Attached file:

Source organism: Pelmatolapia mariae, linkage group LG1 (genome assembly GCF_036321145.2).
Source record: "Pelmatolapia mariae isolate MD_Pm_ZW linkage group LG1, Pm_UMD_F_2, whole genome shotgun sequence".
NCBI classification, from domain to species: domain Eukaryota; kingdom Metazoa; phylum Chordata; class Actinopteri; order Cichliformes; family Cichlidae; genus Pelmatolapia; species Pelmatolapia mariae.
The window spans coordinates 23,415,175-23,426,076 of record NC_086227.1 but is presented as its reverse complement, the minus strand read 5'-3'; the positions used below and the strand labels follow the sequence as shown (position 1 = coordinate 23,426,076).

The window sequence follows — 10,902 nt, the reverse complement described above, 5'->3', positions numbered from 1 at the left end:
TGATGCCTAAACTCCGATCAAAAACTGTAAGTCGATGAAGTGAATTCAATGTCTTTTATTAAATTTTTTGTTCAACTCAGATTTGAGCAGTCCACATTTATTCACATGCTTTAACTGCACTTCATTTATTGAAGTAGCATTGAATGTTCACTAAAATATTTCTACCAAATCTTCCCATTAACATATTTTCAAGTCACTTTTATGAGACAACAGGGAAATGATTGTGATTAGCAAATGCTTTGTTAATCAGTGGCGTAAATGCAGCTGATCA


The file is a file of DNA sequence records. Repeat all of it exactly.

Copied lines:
Source organism: Pelmatolapia mariae, linkage group LG1 (genome assembly GCF_036321145.2).
Source record: "Pelmatolapia mariae isolate MD_Pm_ZW linkage group LG1, Pm_UMD_F_2, whole genome shotgun sequence".
NCBI classification, from domain to species: domain Eukaryota; kingdom Metazoa; phylum Chordata; class Actinopteri; order Cichliformes; family Cichlidae; genus Pelmatolapia; species Pelmatolapia mariae.
The window spans coordinates 23,415,175-23,426,076 of record NC_086227.1 but is presented as its reverse complement, the minus strand read 5'-3'; the positions used below and the strand labels follow the sequence as shown (position 1 = coordinate 23,426,076).

The window sequence follows — 10,902 nt, the reverse complement described above, 5'->3', positions numbered from 1 at the left end:
TGATGCCTAAACTCCGATCAAAAACTGTAAGTCGATGAAGTGAATTCAATGTCTTTTATTAAATTTTTTGTTCAACTCAGATTTGAGCAGTCCACATTTATTCACATGCTTTAACTGCACTTCATTTATTGAAGTAGCATTGAATGTTCACTAAAATATTTCTACCAAATCTTCCCATTAACATATTTTCAAGTCACTTTTATGAGACAACAGGGAAATGATTGTGATTAGCAAATGCTTTGTTAATCAGTGGCGTAAATGCAGCTGATCA